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Chapel Hill businesses display their firearm restrictions

Linda's is one of several Chapel Hill businesses that has a no concealed weapons decal posted outside of its window.
Linda's is one of several Chapel Hill businesses that has a no concealed weapons decal posted outside of its window.

Concealed-carry permit holders have been allowed to bring guns into N.C. restaurants serving alcohol for months now, stirring controversy among interest groups on both sides of the debate.

And now, bars are caught in the crossfire.

For many Chapel Hill bartenders, the Oct. 1 implementation of the law hasn’t had much of an effect on their business. At least three have posted signs forbidding guns on the premises and some Chapel Hill bars have banned weapons verbally.

Still, the signs have become political tools for interest groups in the gun debate.

Gail Neely, executive director of gun-control organization North Carolinians Against Gun Violence, started a campaign called “Ask Before You Eat,” which included compiling a list of N.C. restaurants that ban firearms, allowing patrons to thank those establishments.

But Neely said the list was taken off the group’s website when the tactic backfired — restaurant owners were being harassed by members of gun-rights organization Grass Roots North Carolina. At Grass Roots N.C., President Paul Valone started “Safe Restaurants” campaign and compiled a list of “high-risk” restaurants that ban guns.

According to the group’s website, restaurants are given a notice by Grass Roots N.C. to remove their sign, and if they do not, their information is posted on the website to allow concealed-carry holders and gun-rights activists to contact them further.

Among the restaurants listed are Chapel Hill establishments Linda’s Bar & Grill, The Blue Horn Lounge and Cholanad Restaurant & Bar. Blue Horn Lounge has a sign banning concealed weapons, but declined to comment. Representatives from Cholanad were unavailable for comment.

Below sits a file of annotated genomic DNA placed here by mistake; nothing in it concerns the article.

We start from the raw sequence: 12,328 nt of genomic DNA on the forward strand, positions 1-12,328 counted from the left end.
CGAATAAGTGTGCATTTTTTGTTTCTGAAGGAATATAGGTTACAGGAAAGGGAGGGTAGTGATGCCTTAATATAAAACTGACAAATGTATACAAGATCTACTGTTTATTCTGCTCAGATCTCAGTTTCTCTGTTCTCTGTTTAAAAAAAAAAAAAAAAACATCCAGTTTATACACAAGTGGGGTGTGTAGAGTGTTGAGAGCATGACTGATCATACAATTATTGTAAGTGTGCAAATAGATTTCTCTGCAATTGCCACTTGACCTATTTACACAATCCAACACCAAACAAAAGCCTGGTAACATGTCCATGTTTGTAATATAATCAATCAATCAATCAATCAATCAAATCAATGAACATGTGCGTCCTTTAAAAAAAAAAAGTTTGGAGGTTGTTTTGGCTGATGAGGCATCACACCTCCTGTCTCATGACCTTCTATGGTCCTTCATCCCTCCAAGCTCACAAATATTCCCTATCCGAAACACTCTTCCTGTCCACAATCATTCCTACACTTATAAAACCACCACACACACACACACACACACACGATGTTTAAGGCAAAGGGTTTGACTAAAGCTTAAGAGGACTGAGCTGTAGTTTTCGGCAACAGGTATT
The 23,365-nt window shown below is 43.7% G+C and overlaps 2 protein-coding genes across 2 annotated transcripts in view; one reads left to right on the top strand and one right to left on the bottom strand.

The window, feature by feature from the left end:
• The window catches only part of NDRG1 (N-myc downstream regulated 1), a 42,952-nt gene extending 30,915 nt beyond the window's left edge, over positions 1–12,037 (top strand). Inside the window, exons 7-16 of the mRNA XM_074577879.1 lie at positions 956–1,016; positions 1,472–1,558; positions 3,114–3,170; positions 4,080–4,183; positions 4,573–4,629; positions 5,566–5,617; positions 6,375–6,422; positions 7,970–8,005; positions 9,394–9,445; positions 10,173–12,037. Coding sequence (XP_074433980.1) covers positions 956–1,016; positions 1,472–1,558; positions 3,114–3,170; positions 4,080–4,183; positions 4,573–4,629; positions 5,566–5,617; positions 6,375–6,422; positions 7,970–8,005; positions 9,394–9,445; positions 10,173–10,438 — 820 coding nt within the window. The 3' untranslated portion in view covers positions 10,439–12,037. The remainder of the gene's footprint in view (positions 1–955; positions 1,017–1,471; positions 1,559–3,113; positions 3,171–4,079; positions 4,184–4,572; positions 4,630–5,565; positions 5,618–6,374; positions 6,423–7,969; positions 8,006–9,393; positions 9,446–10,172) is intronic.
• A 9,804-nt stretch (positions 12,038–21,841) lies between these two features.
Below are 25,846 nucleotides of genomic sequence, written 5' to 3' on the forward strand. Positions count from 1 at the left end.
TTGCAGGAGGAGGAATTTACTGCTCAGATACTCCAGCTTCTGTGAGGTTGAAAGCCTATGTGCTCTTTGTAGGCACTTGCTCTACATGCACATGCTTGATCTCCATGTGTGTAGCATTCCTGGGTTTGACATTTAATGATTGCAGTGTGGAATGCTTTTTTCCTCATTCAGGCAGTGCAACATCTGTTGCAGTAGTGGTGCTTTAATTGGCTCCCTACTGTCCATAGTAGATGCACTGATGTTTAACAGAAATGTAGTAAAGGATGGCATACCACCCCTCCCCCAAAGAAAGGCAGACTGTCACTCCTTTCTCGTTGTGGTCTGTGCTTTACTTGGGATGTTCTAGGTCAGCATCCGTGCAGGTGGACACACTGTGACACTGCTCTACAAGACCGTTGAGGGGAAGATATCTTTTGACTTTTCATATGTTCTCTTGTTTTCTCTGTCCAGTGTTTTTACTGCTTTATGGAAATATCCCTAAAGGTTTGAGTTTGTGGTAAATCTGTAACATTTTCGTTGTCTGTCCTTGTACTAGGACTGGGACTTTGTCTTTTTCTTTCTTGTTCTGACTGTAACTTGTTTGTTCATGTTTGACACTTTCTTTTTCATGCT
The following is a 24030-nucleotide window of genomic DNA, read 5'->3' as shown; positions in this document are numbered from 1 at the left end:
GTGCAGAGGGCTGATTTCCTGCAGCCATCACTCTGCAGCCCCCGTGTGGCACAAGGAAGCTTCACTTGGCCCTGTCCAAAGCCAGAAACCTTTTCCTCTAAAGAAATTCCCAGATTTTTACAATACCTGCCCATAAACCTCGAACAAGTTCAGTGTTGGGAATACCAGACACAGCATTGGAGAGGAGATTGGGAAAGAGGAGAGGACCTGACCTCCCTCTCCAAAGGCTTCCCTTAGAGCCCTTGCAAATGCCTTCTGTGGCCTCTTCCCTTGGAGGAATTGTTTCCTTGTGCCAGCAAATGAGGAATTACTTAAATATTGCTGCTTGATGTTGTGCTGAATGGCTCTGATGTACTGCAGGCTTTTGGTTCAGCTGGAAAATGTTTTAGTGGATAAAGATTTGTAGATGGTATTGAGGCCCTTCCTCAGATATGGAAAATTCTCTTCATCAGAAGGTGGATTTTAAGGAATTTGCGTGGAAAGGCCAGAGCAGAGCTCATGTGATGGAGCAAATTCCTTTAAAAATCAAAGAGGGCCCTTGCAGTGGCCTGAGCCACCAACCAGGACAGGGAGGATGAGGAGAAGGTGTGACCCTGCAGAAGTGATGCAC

Linda’s owner Chris Carini said he has received a couple of letters in the past few months from Grass Roots N.C.

“I really don’t care,” Carini said. “It’s a sticker on a window.”

Other Chapel Hill bartenders said they haven’t been affected by the new law at all.

“I always thought (permit holders) were allowed to bring in concealed weapons,” said Mike Freas, owner of the bar Recovery Room. “I don’t know if anyone’s ever had a gun in here or not.”

Mandey Brown, owner of Zog’s Pool Hall, said she does not allow weapons in her bar. Brown said Zog’s hasn’t been contacted by Grass Roots N.C., but she wouldn’t mind it.

“Anyone who wants to bring a gun in my bar is welcome to boycott me if they don’t want to be here,” she said. “I would like to be boycotted by people who want to wave guns in my bar.”

Under the N.C. law, to get a concealed-carry permit, individuals must complete an eight-hour course and other requirements.

Valone said allowing concealed weapons in bars helps to reduce violent crime by providing a deterrent to criminals. But Neely said she is concerned that allowing concealed weapons in restaurants that serve alcohol could cause more instances of violence.

“If you have a gun available, if you get in an altercation, it’s just easy to grab it and shoot rather than work your way out of that situation.”

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